Available for Pre-Order on Amazon: Second Edition of Water Signs – UPDATED

UPDATE: I just approved the book today! It’s now available in paperback on Create Space. If you prefer Kindle or would like to buy the paperback version on Amazon, pre-order here. Both will be live on July 8.

I’m thrilled to announce that the second edition of my 2008 novel, Water Signs: A Story of Love and Renewal, is now available for pre-order on Amazon.com in both paperback and Kindle. To quote an old saying, “I didn’t know what I didn’t know” back then; accrued knowledge over the past eight years has led me to produce the book I’ve always wanted. From the exceptional formatting and cover design to dialogue and editing tweaks, I’m proud to release this new version under the Writestream Publishing LLC imprint.

9780996653176Who knew back then, that the writing and publication of this divinely inspired novel had a much larger purpose than simply a personal catharsis?

Being an author of a well-received, 5-star rated novel increased my level of credibility and ultimately brought me to this wonderful moment, where I am a co-founder of a thriving, independent publishing company with a woman who is not only a dear friend, but a sharp, savvy, and trustworthy entrepreneur.

Since 2008, I have ghostwritten and edited multiple books and consulted with clients on the independent publishing process. Establishing Writestream Radio in 2013, followed by Writestream Publishing in 2015 with Lisa Tarves has been both a joy and a learning experience. I love that I get to work from home, be a voice for others, and help them achieve their publishing goals. No matter how many times we do it, I’m exhilarated when I finally hold the finished product in my hand — whether a client’s work or my own.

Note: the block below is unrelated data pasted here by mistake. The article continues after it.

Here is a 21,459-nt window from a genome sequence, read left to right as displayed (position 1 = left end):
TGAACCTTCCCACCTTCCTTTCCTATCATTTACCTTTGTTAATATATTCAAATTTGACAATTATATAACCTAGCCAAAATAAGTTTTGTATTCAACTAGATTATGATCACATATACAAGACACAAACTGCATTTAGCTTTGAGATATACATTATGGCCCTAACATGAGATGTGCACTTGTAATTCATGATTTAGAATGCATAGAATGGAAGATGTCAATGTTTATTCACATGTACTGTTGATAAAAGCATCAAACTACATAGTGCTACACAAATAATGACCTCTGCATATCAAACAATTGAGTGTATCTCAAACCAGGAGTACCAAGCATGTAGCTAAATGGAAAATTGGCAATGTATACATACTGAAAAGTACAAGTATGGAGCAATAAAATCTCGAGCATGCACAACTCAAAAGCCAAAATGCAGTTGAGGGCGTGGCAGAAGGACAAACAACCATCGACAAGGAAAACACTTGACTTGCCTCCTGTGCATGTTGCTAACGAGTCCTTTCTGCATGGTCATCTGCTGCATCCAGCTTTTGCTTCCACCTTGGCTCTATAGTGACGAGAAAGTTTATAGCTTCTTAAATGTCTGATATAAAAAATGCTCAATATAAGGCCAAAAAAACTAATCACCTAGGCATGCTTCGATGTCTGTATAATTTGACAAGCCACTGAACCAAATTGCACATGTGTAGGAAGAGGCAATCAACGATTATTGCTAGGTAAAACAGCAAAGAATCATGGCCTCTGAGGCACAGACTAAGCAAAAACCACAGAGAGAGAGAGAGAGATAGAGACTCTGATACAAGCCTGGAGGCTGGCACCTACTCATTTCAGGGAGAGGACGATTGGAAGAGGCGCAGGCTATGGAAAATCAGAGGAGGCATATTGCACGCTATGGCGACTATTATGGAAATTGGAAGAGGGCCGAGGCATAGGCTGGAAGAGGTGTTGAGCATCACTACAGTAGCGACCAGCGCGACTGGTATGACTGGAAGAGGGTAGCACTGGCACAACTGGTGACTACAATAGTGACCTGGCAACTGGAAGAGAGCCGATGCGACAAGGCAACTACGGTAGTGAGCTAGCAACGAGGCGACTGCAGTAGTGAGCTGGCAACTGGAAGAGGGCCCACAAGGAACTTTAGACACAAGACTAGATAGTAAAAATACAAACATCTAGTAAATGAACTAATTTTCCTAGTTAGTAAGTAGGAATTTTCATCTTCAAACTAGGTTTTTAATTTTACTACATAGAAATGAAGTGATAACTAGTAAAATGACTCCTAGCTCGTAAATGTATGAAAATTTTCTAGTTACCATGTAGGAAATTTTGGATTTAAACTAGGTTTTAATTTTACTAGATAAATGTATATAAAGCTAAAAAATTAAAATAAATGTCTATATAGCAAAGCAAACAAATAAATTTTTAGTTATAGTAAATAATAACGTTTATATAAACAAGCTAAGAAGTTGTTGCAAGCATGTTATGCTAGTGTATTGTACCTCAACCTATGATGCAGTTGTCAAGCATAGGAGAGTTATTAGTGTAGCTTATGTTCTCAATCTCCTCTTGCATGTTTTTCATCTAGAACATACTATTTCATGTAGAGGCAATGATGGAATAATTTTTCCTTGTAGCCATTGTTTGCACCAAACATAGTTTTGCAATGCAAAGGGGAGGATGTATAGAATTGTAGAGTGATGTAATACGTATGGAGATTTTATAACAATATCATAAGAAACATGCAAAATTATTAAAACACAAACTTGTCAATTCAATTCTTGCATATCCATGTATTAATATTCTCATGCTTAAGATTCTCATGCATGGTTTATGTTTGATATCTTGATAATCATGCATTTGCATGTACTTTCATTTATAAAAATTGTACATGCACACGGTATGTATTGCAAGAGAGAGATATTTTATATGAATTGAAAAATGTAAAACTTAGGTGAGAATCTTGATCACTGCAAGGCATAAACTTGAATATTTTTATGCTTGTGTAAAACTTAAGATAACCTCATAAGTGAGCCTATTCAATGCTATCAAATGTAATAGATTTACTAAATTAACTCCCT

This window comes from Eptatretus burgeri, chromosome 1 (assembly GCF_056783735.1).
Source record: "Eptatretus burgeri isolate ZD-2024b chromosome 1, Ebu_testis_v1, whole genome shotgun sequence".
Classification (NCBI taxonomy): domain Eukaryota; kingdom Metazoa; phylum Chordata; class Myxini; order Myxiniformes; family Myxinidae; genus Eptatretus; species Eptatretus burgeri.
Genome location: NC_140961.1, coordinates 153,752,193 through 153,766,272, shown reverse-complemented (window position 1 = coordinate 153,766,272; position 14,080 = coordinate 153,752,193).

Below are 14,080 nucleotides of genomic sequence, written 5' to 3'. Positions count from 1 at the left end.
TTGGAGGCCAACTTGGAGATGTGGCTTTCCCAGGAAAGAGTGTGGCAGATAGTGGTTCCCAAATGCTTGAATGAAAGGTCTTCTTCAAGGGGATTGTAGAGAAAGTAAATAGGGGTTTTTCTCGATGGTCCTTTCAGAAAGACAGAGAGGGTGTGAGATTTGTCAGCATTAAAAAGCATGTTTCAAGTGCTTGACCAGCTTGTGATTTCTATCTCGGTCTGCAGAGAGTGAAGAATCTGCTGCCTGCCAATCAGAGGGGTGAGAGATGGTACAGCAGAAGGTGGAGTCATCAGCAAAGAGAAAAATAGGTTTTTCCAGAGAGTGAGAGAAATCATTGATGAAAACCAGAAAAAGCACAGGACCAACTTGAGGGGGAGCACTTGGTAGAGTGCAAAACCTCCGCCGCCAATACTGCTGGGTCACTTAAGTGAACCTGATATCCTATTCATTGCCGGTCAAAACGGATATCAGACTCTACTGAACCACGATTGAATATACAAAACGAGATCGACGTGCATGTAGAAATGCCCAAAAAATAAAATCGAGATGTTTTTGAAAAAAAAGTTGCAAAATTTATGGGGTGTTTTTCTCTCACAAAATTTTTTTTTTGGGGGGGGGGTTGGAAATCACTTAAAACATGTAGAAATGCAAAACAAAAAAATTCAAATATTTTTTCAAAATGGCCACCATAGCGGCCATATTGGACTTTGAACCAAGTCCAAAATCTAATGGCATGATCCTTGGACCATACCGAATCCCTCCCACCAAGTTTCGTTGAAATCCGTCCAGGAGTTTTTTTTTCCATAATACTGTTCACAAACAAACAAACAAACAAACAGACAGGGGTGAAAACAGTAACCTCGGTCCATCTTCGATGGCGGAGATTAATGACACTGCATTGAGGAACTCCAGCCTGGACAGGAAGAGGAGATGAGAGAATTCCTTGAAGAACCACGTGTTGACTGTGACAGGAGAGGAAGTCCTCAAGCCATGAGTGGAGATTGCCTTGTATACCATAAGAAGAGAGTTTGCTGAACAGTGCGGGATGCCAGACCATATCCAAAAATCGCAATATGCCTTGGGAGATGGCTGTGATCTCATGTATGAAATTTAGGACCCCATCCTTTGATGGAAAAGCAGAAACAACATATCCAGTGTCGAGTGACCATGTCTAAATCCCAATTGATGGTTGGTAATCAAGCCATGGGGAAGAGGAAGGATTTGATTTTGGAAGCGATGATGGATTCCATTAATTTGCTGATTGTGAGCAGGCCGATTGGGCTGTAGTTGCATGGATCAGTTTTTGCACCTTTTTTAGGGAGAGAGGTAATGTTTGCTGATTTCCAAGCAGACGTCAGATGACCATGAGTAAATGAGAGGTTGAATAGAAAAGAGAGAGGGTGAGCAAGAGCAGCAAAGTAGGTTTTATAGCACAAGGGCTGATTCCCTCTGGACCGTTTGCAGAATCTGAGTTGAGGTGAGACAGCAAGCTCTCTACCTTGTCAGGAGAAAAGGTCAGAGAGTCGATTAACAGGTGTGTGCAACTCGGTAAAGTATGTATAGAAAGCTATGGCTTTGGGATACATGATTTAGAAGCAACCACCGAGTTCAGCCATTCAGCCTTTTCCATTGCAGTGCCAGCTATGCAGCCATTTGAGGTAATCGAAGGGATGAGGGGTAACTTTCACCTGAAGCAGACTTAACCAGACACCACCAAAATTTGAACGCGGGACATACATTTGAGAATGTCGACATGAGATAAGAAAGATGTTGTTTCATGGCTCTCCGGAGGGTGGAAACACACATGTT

I had no idea when I sat down to write all those years ago that I would make so many good friends and contacts, become an internet radio host and ghostwriter, and attract the right business partner. It feels amazing!

For those of you who have read and enjoyed the original version, this is a second edition, not a sequel. The story and characters remain the same; I’ve just improved some elements, added a foreword, enhanced the formatting (with the help of the excellent Matt Margolis), and created the perfect cover design (thanks to the talented Kia Heavey). For those who have never read it, I hope you like it and look forward to your feedback!

Here’s a link to a series of articles that delve into the specific aspects of the novel. Look for an official release in paperback and Kindle on July 15.

 

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Writestream Tuesday: Shatter the Narrative

WritestreamLogo-800x533Are you a creative person/writer/reader who loves liberty? Are you tired of the false, pervasive narratives used in pop culture and the media to constantly deride, mock, and repudiate the United States and patriotic Americans?

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If you’ve had it with this nonsense, we invite you to listen to our special “Shatter the Narrative” show on Tuesday, November 18 with talented, patriotic authors Sarah Hoyt, Marina Fontaine, Tom Knighton, Declan Finn, and Daniella Bova. Moderated by Writestream founder Dariaanne, the panel will gleefully shatter the following narratives:

  1. The myth of the American suburbs as soulless, horrible places to live;
  2. The myth of European intellectual and cultural superiority over Americans;
  3. The myth of constitutional conservatives as dour, humorless people;
  4. The glamorization of mass murdering revolutionaries like Che Guevara and the romanticizing of brutal political ideologies like communism.

During the live show, we invite you to call in with your comments at (347) 945-7246. After the panel, be sure to stay tuned for the Right Wing Riot with the Luminaries of Liberty: Ms. Always Right, Scary Smart, and The Prince of Whitebread!

RWR_logo_350x300To listen online, click on this link to Writestream Tuesday: Shatter the Narrative. Or you can call (347) 945-7246 to listen by phone (press 1 if you would like to ask a question or make a comment on the air).

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See you on Tuesday, November 18 at 1 p.m. Eastern for Writestream Tuesday: Shatter the Narrative!

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Latest Reviews of Water Signs

My first novel is now on sale for $2.99 in Kindle format while I dedicate myself to completing the sequel this year. In the meantime, I am thrilled to have recently received the following reviews: